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Deborah Bonello for AFP
March 13 2012 – EL PASO, Texas — El Paso, one of the safest US cities, now hosts a growing number of human rights activists seeking to escape persecution in Ciudad Juarez, Mexico’s most deadly city just across the border.
Some are on the run from Mexican drug gangs. Others seek refuge in their tranquil American neighbor because they fear the very soldiers who were deployed to protect them.
Saul Reyes Salazar and his activist family have paid a heavy price for lobbying against what they call the “militarization” of Ciudad Juarez.
Six members of the family have been murdered since 2008.
Reyes, his wife and kids now live in a cramped red-brick tenement house in El Paso, after receiving asylum in January.
“The first few days that we were in El Paso marked the first time in a long time that I could go to sleep at night and wake up in the morning without waking up in the middle of the night, or having nightmares,” he told AFP.
Around four years ago the family started denouncing alleged forced disappearances, murders and torture by soldiers deployed to the violent border city by President Felipe Calderon, under a nationwide crackdown on criminal gangs.
The crackdown has been accompanied by a rise in brutal killings — some 50,000 nationwide since it started in December 2006.
Just in Guadalupe, a small town of 3,000 on the outskirts of Ciudad Juarez, Reyes counted 180 dead, 26 disappeared, and the dumping of eight unidentified bodies.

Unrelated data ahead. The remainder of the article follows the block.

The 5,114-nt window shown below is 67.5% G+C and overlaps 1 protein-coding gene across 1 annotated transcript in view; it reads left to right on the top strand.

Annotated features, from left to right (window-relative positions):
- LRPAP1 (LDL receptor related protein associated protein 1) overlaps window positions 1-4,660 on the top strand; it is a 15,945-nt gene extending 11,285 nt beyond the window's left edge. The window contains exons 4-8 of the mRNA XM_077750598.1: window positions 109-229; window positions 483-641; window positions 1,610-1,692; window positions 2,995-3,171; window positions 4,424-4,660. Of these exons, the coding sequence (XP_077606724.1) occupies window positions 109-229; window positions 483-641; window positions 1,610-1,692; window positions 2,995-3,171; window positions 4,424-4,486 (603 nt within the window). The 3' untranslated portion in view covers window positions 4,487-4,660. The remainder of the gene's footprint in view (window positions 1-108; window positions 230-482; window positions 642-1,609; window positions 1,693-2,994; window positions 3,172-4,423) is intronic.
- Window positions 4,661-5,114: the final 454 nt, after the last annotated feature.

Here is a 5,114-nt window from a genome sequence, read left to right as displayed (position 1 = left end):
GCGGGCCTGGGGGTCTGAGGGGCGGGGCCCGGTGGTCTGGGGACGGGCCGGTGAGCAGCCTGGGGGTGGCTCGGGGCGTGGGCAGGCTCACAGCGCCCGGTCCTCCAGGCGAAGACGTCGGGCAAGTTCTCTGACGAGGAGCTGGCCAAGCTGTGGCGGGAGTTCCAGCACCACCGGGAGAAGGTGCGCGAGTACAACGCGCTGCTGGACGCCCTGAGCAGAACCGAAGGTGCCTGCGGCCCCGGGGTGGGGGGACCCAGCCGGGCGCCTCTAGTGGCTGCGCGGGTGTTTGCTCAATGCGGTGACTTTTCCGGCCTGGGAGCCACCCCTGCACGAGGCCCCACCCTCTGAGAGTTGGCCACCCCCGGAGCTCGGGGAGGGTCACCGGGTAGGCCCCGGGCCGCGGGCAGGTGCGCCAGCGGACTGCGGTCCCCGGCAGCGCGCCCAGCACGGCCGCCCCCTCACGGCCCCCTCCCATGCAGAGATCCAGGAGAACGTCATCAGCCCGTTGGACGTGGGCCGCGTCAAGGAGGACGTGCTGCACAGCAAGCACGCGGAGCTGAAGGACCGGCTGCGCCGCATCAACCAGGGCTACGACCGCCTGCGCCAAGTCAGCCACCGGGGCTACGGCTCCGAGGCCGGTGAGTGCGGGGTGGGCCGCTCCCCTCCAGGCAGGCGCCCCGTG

The family, which set up a bakery business in the town, began receiving threats as they started to speak out against the violence.
And then they became victims themselves.
“Maybe we’re safer here,” Reyes Salazar said in his small, dark kitchen in El Paso.
“But I don’t feel good knowing that there is still so much evil there.”
Carlos Spector, the family’s lawyer, has won a handful of similar cases.
He says 21 human rights defenders have been killed in the state of Chihuahua, where Ciudad Juarez lies, since the army was sent there in 2008.
“Most of the asylum cases we’re handling and we’ve seen are crimes of state, as opposed to drug-related. None of the cases we’ve won are drug related,” Spector said.
“All of the cases have targeted the Mexican government as the perpetrators of the crime and the US Government has agreed with us by granting those cases.”
Wherever the threat may come from, there are some for whom it is too late.
A mother who fought a two-year battle to bring her daughter’s killer to justice was shot dead in December 2010 outside government offices where she was holding a vigil in Chihuahua City, the state capital.
A security video shows masked men pulling up in a car outside the offices and Marisela Escobedo trying to flee by running across the street, before a gunman shoots her in the head.
Her killer remains free.
Norma Andrade, who became an activist after her 17-year-old daughter was abducted and killed by suspected drug traffickers, fled south to Mexico City late last year after she was shot six times outside her Ciudad Juarez home.
She said last month she would seek to leave the country after being attacked again outside her Mexico City residence.
Meanwhile her daughter, Malu Andrade who is also an activist, has received threats and an arson attack on her Ciudad Juarez home.
“It makes you so paranoid,” she told AFP.
For those activists who choose and manage to flee, life on the other side, just a stone’s throw away, is a big change.
Reyes and his family are grateful for their new-found freedom but they left everything behind — their business, their belongings, their lives.
“Now we find ourselves in a much more vulnerable position financially, with fewer options for social activism,” Reyes Salazar said.
“I miss Mexico… I think the dream of everyone in exile is to be able to return to their country one day.”
Editing by Sophie Nicholson